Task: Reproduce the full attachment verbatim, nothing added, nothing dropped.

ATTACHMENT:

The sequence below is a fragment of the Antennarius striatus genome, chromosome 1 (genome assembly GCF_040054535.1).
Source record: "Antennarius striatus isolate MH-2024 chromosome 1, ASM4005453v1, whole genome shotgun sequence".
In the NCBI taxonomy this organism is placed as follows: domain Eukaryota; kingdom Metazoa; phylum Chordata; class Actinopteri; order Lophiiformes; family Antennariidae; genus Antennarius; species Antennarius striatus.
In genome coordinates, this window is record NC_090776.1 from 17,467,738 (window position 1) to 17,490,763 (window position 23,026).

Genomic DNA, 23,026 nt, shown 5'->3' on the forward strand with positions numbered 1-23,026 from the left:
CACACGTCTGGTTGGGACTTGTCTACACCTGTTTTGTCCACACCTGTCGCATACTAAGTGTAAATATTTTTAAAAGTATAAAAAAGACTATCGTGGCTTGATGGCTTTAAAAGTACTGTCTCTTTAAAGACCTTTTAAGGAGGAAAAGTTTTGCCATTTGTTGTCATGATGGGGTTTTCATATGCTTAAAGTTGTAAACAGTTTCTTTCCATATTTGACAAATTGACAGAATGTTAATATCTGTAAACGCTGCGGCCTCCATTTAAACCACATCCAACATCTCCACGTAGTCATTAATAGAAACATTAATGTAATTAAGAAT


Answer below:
The sequence below is a fragment of the Antennarius striatus genome, chromosome 1 (genome assembly GCF_040054535.1).
Source record: "Antennarius striatus isolate MH-2024 chromosome 1, ASM4005453v1, whole genome shotgun sequence".
In the NCBI taxonomy this organism is placed as follows: domain Eukaryota; kingdom Metazoa; phylum Chordata; class Actinopteri; order Lophiiformes; family Antennariidae; genus Antennarius; species Antennarius striatus.
In genome coordinates, this window is record NC_090776.1 from 17,467,738 (window position 1) to 17,490,763 (window position 23,026).

Genomic DNA, 23,026 nt, shown 5'->3' on the forward strand with positions numbered 1-23,026 from the left:
CACACGTCTGGTTGGGACTTGTCTACACCTGTTTTGTCCACACCTGTCGCATACTAAGTGTAAATATTTTTAAAAGTATAAAAAAGACTATCGTGGCTTGATGGCTTTAAAAGTACTGTCTCTTTAAAGACCTTTTAAGGAGGAAAAGTTTTGCCATTTGTTGTCATGATGGGGTTTTCATATGCTTAAAGTTGTAAACAGTTTCTTTCCATATTTGACAAATTGACAGAATGTTAATATCTGTAAACGCTGCGGCCTCCATTTAAACCACATCCAACATCTCCACGTAGTCATTAATAGAAACATTAATGTAATTAAGAAT